The Agora
Daily Bible Reading Exhortations

Previous Index Next

April 19

Other comments on this day's readings can be found here.

Reading 1 - Deu 2:15

"The LORD'S hand was against them until he had completely eliminated them from the camp" (Deu 2:15).

This was the "pruning" (which is the meaning of "Zered": cp v 13) of the murmurers over 38 years. "His power was exerted in a way of wrath and vengeance on them, for their murmurings at the report of the spies; and therefore, it is no wonder they were consumed, for strong is His hand, and high is His right hand; and when lifted up it falls heavy, and there is no standing up under it, or against it: it smote them with one disease or another, or brought one judgment or another upon them: as the sword of Amalek, by which many were cut off, and the plague at Shittim in the plains of Moab, in which died 24,000; besides the destruction of Korah and his company, which was quickly after the affair of the spies, and the plague at that time, of which died 14,700; and thus, by one stroke after another, he went on to destroy them from among the host until they were consumed, even all of them but two" (John Gill).

Reading 2 - Pro 29:20

"Do you see a man who speaks in haste? There is more hope for a fool than for him" (Pro 29:20).

"We can bring ourselves into line if we frequently raise the question: what is our aim in speaking? Speech may be with the object of giving instruction, or putting questions to receive instruction, or it may be in the ordinary amenities of social life. We can think of nothing else unless it is mere self-expression, a talk for the love of talking. Where is there room for any ill-feeling to be expressed in any of these opportunities for speech? In the ordinary amenities of life there is surely every reason for good feelings which may be revealed freely with only good effects. If anyone is so unfortunate as to find ill-feeling at home, then a desperate effort should be made to avoid any aggravation of it. Words provocative of anger are always out of place in the home, but they are especially to be deprecated when such provocation has already begun. If a little fire started in a dry corner of the house, no man would be fool enough to throw petrol on it. It is strange that men should often be so ready to feed that more terrible flame, which, as the apostle James says, is set on fire of hell. Homes have been wrecked and lives made sad by the folly of hasty and ill-tempered speech. It is perfectly true, as the wise man says, that there is more hope for a fool than for a man who is hasty in his words" (Islip Collyer, "Principles and Proverbs").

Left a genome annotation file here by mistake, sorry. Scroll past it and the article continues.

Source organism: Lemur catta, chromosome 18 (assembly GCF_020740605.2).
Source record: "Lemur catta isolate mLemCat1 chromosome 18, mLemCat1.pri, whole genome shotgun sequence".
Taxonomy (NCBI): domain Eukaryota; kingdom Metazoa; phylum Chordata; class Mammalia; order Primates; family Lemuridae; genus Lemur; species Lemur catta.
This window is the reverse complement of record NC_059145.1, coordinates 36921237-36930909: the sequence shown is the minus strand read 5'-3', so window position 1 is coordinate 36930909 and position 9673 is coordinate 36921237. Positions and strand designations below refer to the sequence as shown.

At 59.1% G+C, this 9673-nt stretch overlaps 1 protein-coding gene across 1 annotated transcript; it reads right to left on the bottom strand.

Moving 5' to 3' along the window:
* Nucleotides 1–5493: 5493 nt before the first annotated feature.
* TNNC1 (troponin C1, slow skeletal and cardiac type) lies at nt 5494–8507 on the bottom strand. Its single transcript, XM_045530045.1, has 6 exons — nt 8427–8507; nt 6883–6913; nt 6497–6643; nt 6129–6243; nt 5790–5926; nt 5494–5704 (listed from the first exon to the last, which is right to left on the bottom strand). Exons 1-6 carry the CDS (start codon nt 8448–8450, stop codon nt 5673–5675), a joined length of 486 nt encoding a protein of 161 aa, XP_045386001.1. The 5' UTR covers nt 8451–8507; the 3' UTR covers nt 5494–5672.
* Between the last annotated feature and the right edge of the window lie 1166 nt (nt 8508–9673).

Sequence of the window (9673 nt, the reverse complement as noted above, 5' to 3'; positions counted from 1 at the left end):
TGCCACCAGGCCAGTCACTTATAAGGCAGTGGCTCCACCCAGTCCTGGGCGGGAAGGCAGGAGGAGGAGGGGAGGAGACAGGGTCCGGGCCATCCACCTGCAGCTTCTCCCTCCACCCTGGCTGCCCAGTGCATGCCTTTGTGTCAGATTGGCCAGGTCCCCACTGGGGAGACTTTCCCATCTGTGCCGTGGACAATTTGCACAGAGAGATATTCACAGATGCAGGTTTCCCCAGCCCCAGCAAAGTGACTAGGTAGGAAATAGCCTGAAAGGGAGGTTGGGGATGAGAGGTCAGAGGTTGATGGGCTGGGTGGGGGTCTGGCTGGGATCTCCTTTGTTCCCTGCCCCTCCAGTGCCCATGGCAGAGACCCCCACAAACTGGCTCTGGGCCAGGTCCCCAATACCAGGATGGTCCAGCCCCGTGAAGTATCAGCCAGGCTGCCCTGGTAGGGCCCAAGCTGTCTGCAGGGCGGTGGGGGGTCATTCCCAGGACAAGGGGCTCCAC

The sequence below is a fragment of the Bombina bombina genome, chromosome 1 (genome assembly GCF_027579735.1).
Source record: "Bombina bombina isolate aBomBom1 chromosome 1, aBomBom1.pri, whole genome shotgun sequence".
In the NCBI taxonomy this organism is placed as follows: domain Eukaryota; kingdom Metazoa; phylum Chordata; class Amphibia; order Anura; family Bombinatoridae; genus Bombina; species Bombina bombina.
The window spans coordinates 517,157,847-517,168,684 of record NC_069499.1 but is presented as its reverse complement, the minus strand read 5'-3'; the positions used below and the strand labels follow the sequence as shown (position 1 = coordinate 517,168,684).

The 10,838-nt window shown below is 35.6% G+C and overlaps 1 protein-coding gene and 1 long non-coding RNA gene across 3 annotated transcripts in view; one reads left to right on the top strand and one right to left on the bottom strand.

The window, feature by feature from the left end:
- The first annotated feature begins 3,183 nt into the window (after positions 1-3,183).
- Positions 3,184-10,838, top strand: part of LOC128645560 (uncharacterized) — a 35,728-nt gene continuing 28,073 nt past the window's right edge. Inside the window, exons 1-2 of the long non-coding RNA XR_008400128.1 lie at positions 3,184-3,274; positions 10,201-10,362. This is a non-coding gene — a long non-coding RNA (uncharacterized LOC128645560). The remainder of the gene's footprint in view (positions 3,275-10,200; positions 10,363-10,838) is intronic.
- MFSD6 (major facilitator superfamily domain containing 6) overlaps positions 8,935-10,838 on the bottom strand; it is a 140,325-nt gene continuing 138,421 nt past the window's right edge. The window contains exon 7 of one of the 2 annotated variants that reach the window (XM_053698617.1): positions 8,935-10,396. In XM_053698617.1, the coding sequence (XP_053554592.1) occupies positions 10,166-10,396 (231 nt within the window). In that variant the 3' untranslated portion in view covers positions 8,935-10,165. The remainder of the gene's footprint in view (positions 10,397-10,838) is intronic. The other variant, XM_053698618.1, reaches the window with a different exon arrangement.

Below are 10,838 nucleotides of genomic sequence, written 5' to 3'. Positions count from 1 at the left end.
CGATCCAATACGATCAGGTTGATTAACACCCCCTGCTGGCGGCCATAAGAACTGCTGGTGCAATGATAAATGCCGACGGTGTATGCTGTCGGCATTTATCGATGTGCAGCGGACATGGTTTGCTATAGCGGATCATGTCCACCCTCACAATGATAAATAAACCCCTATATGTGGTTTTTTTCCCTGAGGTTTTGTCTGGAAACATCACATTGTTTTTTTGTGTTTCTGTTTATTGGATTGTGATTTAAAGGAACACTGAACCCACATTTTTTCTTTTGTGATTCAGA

Reading 3 - John 12:8

"You will always have the poor among you, but you will not always have me" (John 12:8).

It has been said: "Since Jesus said, 'The poor you have with you always' (John 12:8), and we cannot change the world, why should we bother trying?". But Jesus did not say, "Forget the poor because they are always there." He said, in effect, "You will always have opportunities to help the poor." When Jesus was present, his followers lavished gifts upon him, and they did well. But now that he is absent, we may forget that we can give gifts to Jesus just as well by helping his poor brethren. Who would ignore the needs of the Master? But now he sits at the right hand of God, and he no longer needs the cup of cold water, the food, the clothing. But someone else -- who bears his holy name, or might -- does!

Previous Index Next